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Radiator EDR
keith123
Member Posts: 99
I believe the is a WeilMcLain but not sure. They also appear to have vents within the cast cabinet.
Any thoughts on which radiators these are would be fantastic. Thank you
Any thoughts on which radiators these are would be fantastic. Thank you
0
Comments

WeilMcLain Raydiant or Solray.All Steamed Up, Inc.
Towson, MD, USA
Steam, Vapor & HotWater Heating Specialists
Oil & Gas Burner Service
Consulting1 
You can calculate the square feet of steam for any radiator qan be pretty close to the ratings in Dans book.
Remember the old days way back when no one could figure out how to rate a radiator.
The people that manufactured boilers dipped the radiator into a tub of paint.
They then let the excess paint drip of the radiator back into the tub.
They then measured the amount of paint that was missing from the tub.
Lets say there was a glass of paint missing from the tub, they then took a glass of paint and painted a cast iron large billet. The paint would only cover so many square feet of metal.
They now knew how much paint was used to paint the radiator.
That radiator was now assigned a square foot of steam designation.
Some years ago before Dan published his book that rated the edr or hundreds of radiators I had a job to replace a boiler in home with 50 radiators. The boiler that was being removed was a coal fired boiler with no data plates or manufacturers name.
What I did was to measure each radiator, count the tubes and then imagined the tubes to be Flat, (no spaces between tubes)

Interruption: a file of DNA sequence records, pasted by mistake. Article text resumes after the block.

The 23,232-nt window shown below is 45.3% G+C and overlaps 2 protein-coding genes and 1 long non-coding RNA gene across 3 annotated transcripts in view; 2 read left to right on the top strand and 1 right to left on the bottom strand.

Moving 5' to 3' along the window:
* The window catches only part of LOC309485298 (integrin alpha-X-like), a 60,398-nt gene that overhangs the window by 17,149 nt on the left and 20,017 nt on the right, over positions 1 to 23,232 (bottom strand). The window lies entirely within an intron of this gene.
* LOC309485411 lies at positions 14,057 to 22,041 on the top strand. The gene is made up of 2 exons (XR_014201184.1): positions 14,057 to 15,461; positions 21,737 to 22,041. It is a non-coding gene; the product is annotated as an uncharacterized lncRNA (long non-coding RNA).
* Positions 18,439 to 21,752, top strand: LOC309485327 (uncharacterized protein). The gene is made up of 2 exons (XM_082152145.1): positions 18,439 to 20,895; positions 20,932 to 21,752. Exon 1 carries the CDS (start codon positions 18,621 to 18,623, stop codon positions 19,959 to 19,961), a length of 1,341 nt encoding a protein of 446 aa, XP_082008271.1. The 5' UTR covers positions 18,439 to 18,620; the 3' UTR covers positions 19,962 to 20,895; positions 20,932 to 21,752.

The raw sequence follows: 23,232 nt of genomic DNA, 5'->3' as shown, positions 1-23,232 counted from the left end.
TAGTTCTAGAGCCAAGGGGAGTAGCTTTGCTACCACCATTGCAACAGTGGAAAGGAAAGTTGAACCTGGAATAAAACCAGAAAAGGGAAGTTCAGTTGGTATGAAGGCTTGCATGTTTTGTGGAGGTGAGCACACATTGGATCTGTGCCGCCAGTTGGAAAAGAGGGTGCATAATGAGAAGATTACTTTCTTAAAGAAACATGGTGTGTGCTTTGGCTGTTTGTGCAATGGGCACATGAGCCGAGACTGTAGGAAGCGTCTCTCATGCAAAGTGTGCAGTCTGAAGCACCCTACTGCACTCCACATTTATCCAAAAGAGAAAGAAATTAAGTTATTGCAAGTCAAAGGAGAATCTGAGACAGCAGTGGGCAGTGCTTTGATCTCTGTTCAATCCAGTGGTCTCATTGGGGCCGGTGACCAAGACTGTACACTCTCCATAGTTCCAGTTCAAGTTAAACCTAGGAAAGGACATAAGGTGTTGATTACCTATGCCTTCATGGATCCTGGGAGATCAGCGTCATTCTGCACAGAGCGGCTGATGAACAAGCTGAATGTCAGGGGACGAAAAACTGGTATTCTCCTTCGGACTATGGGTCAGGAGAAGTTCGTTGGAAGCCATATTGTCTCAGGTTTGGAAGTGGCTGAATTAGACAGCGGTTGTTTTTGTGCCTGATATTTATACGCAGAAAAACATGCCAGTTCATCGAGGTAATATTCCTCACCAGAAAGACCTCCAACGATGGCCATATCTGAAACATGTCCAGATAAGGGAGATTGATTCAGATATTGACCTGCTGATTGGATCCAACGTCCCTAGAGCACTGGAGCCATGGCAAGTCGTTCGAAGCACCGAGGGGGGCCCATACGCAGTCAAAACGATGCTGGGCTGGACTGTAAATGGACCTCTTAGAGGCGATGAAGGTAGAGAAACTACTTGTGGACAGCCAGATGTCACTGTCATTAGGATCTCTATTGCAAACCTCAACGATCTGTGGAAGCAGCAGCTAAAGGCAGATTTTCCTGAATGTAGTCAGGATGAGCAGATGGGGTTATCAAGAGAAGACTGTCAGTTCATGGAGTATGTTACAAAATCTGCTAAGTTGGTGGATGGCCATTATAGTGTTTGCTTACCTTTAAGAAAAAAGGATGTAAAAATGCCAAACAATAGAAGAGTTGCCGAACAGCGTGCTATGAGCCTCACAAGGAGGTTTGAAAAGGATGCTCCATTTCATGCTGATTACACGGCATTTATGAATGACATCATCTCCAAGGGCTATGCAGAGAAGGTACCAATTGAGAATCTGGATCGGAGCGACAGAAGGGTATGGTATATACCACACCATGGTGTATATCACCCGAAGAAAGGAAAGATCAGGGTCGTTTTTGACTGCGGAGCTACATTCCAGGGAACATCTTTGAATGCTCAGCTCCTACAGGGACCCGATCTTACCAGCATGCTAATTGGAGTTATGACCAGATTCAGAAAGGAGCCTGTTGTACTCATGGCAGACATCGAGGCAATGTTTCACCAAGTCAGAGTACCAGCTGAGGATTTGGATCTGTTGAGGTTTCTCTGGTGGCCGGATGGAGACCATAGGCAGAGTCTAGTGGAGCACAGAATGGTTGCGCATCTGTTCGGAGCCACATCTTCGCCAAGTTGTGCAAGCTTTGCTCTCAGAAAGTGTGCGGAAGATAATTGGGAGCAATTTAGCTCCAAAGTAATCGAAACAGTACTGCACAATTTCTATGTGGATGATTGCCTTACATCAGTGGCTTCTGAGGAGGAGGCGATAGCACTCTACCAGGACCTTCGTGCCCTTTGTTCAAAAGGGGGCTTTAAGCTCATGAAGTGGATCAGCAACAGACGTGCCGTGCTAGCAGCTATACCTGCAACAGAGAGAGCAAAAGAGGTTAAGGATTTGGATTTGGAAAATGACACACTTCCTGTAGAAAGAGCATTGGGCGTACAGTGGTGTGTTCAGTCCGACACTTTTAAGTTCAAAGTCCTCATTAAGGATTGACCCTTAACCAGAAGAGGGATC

And came up with the square feet of steam for each radiator.
Not entirely scientific, but the worst case is I would be over sizing by a small factor.
Sounds complicated but really easy just time consuming,
JakeSteam: The Perfect Fluid for Heating and Some of the Problems
by Jacob (Jake) Myron3 
Let’s say this rad is 25” x 30” with 25 sections. What would your math look like? Thank you for your insight0

If I run into an oddball radiator I use a cloth tape measure to find the circumference of a tube or column and then multiply it out to find the area of that one tube / column; then count the total number of them and your all set. That will get you within 510% and that's accurate enough.
BobSmith G83 with EZ Gas @ 90,000 BTU, Single pipe steam
Vaporstat with a 12oz cutout and 4oz cutin
3PSI gauge2 
How many columns?keith123 said:Let’s say this rad is 25” x 30” with 25 sections. What would your math look like? Thank you for your insight
My math would look like this: open up Dan's EDR book,
 find the radiator or one that looks the most similar,
 look up the EDR of that radiator with the same heght, number of columns and number of sections.
Just another DIYer  King of Prussia, PA
1983(?) Peerless G561WS  3" drop header, CG4001090, VXT241  open up Dan's EDR book,

And if you didn't have the book on your shelf  would you wait for the mailman to deliver it?
BobSmith G83 with EZ Gas @ 90,000 BTU, Single pipe steam
Vaporstat with a 12oz cutout and 4oz cutin
3PSI gauge0 
No, I'd probably ask one of the wallies to look it up for me, unless I had a PDF of the right catalog in my collection.Just another DIYer  King of Prussia, PA